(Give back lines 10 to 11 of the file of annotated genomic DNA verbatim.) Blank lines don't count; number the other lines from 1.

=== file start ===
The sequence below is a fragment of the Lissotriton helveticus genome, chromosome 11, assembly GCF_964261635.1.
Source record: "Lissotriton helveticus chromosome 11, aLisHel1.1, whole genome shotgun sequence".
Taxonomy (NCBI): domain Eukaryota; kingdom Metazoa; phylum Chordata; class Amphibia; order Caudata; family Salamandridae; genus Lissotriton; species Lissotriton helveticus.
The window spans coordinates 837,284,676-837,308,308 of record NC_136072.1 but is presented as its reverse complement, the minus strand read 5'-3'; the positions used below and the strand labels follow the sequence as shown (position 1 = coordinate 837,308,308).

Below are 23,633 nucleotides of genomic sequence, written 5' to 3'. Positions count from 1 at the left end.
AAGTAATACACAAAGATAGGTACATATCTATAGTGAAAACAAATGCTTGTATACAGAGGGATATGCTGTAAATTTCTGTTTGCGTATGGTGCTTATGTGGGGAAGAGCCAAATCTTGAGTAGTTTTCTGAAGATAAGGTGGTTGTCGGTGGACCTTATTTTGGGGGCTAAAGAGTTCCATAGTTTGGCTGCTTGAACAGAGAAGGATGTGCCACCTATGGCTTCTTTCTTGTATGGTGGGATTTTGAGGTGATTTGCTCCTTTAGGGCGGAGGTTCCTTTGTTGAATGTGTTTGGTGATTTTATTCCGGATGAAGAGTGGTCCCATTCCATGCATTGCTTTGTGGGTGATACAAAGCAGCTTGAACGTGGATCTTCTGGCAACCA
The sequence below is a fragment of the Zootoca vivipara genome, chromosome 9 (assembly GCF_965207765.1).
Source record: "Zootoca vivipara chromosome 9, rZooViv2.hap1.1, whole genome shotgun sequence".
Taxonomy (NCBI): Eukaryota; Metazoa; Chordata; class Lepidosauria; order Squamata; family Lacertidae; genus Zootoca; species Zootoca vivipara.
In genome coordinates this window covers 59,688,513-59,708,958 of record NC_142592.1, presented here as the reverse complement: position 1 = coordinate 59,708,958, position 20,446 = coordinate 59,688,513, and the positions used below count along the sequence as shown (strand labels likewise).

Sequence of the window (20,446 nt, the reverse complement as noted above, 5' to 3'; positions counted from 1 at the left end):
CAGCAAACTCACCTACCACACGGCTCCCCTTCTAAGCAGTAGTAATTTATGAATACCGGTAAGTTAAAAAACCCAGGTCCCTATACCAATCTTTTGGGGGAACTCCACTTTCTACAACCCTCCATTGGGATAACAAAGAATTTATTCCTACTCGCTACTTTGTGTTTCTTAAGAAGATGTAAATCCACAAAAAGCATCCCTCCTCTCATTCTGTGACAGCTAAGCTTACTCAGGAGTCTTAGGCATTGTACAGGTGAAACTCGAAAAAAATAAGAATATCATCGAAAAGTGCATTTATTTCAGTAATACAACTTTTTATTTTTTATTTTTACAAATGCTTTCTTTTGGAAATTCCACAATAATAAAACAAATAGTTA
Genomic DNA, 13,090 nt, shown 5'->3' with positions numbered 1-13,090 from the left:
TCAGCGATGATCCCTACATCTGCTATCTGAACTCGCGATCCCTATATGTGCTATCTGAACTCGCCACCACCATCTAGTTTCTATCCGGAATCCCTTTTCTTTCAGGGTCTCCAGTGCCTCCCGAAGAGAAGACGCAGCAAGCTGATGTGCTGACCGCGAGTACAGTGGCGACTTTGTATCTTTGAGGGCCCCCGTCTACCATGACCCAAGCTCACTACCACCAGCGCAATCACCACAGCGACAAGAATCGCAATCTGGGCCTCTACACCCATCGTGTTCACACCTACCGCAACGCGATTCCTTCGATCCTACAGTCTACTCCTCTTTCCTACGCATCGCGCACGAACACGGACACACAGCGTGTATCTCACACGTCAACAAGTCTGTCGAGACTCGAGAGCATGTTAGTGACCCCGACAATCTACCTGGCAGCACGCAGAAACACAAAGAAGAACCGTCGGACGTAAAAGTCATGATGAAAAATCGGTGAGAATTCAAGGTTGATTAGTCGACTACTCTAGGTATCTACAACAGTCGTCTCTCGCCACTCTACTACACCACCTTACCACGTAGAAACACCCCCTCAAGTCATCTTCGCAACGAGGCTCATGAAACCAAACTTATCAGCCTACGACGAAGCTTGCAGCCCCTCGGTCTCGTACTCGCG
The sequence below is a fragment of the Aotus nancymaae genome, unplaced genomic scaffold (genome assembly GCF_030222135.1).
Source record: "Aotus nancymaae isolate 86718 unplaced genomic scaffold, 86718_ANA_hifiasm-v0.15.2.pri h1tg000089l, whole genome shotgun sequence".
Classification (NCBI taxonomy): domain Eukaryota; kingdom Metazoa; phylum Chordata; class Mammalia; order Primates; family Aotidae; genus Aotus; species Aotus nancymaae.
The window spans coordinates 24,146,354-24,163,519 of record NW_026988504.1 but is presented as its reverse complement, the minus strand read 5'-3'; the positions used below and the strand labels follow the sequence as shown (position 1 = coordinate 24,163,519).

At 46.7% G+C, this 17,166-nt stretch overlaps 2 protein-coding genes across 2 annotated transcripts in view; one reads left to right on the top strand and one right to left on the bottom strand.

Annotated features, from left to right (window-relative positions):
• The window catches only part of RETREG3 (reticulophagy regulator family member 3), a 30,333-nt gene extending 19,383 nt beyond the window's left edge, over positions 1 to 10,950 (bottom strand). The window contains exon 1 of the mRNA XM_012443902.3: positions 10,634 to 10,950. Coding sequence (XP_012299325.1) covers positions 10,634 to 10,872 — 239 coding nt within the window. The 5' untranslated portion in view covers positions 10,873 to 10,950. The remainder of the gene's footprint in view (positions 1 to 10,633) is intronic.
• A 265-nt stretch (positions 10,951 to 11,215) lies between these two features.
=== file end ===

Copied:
In genome coordinates this window covers 59,688,513-59,708,958 of record NC_142592.1, presented here as the reverse complement: position 1 = coordinate 59,708,958, position 20,446 = coordinate 59,688,513, and the positions used below count along the sequence as shown (strand labels likewise).

Sequence of the window (20,446 nt, the reverse complement as noted above, 5' to 3'; positions counted from 1 at the left end):